Climb down before going ahead

Starting out as a separatist movement, the 1980s demand for ‘Gorkhaland’ as a separate State figures as part of the background of the moving story that unfolds in Kiran Desai’s Booker Prize-winning novel, The Inheritance of Loss. The violent agitation, led by Subhash Ghisingh, was diverted into more constructive channels through some deft political handling by West Bengal’s Left Front government working in cooperation with the Raj iv Gandhi government at the Centre. The Darjeeling Gorkha Hill Council, formed after a tripartite agreement was signed on August 22, 1988, by the Government of India, the Government of West Bengal, and the Gorkha National Liberation Front, was set up as a regional autonomy experiment under a State Act. Over time, the GNLF leadership drifted away from the people it represented. The current militant agitation is a direct result of the outflanking of the GNLF by the Gorkha Janamukti Morcha, a breakaway group led by Bimal Gurong. The renewed demand for Statehood gained support as a counter to a GNLF-backed initiative — a more empowered Gorkha Hill Council to replace the DGHC. The Memorandum of Settlement signed in December 2005 by the Government of India, the State government, and the Administrator of the DGHC envisages the creation of a GHC for the hill areas of Darjeeling district under the Sixth Schedule of the Constitution to “fulfil the economic, educational and linguistic aspirations, socio-cultural and ethnic identity of the hill people, duly protecting the rights of the non-tribals, and to speed up the infrastructure development in the hill areas of Darjeeling District.”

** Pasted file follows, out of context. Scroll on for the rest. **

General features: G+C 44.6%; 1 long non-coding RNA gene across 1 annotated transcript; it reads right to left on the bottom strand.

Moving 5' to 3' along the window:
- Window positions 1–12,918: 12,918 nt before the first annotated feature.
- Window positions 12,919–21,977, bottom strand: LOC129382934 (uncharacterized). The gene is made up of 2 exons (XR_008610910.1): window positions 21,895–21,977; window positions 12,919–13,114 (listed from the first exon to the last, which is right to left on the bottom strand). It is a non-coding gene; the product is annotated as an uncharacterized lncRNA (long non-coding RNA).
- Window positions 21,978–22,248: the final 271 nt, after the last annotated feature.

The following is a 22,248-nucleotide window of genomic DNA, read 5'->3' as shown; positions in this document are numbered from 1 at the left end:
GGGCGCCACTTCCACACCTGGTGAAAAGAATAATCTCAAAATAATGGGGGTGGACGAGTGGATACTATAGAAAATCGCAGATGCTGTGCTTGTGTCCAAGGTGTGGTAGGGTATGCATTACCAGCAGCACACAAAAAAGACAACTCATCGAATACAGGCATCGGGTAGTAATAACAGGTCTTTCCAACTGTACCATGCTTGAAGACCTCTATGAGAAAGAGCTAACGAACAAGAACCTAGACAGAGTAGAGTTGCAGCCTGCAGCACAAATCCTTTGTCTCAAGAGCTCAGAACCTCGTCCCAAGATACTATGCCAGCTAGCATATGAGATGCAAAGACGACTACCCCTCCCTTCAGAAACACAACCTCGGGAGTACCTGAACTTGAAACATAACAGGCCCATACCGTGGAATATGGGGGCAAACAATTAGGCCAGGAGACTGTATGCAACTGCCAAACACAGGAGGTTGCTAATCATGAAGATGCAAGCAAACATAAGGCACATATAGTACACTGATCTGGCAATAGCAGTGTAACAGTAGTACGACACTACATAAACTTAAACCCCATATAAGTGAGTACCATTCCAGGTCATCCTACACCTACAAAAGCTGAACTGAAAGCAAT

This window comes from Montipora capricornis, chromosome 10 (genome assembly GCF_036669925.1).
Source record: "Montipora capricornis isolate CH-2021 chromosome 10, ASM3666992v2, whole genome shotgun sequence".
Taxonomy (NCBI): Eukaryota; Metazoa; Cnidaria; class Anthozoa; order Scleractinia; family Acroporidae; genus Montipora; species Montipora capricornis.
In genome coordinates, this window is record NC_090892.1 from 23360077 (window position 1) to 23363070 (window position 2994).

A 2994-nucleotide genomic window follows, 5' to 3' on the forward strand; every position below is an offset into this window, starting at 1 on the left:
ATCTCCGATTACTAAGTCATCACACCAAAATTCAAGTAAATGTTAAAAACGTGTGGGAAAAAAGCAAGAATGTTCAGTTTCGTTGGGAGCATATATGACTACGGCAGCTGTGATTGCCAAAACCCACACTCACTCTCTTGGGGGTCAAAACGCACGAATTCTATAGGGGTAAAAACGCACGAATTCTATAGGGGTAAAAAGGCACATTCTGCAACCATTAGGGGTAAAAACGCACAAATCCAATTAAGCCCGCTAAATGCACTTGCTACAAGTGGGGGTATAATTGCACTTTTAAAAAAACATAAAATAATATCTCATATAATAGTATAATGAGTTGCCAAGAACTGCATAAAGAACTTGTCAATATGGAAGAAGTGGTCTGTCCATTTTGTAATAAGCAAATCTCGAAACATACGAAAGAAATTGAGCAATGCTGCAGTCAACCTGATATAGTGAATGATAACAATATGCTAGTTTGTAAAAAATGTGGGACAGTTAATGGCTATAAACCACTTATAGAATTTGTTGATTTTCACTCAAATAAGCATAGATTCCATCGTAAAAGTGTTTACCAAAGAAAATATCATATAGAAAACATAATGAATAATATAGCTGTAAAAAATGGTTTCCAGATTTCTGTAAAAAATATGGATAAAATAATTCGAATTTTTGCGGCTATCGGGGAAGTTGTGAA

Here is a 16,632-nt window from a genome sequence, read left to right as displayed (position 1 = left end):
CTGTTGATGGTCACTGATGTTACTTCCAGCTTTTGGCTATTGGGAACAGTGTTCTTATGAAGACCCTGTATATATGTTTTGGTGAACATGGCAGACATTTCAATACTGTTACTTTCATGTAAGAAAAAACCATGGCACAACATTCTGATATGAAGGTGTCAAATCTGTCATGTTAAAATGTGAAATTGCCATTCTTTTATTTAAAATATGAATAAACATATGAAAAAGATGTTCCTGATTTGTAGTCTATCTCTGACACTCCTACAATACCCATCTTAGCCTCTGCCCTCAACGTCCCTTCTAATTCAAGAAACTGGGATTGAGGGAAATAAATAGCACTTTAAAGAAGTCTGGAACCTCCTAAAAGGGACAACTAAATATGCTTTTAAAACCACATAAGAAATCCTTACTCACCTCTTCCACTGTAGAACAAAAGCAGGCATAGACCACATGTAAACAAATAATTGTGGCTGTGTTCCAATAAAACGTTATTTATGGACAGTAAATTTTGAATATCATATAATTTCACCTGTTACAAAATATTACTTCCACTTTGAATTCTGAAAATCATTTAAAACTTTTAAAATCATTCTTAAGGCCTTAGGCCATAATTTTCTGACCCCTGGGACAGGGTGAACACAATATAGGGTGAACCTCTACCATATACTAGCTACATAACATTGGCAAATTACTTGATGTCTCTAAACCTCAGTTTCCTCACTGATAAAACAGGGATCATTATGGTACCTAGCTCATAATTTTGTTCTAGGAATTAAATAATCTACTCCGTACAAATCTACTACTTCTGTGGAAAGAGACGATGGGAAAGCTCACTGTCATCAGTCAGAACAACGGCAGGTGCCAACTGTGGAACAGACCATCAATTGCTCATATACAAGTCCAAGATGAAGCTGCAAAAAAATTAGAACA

But the memorandum ran into trouble, with the GJM and Mr. Gurong arguing that Sixth Schedule status would divide Nepalis along the lines of their tribal and ethnic identities, and adopting militant methods to further isolate the GNLF. By enforcing from Monday evening an “indefinite” bandh in Darjeeling on the demand for Statehood, the GJM is trying to coerce the Central and State governments into inviting it for tripartite talks. It knows very well that Statehood is an untenable demand — no major party in West Bengal supports it — and also that the agenda of bringing in “contiguous areas in Jalpaiguri district in north Bengal” will not fly, given the reality of non-Nepalis being in a majority in both Doars and Siliguri. The all-party meeting convened by Chief Minister Buddhadeb Bhattacharjee has acted soberly in calling for a dialogue with the GJM to “find a political solution to a political problem without any precondition.” Mr. Gurung should grasp the opportunity with both hands in the knowledge that winning more meaningful autonomy and development resources for the hard-working hill folk of Darjeeling district will be a significant political achievement while adventurism based on over-the-top demands is bound to backfire. (The Hindu)

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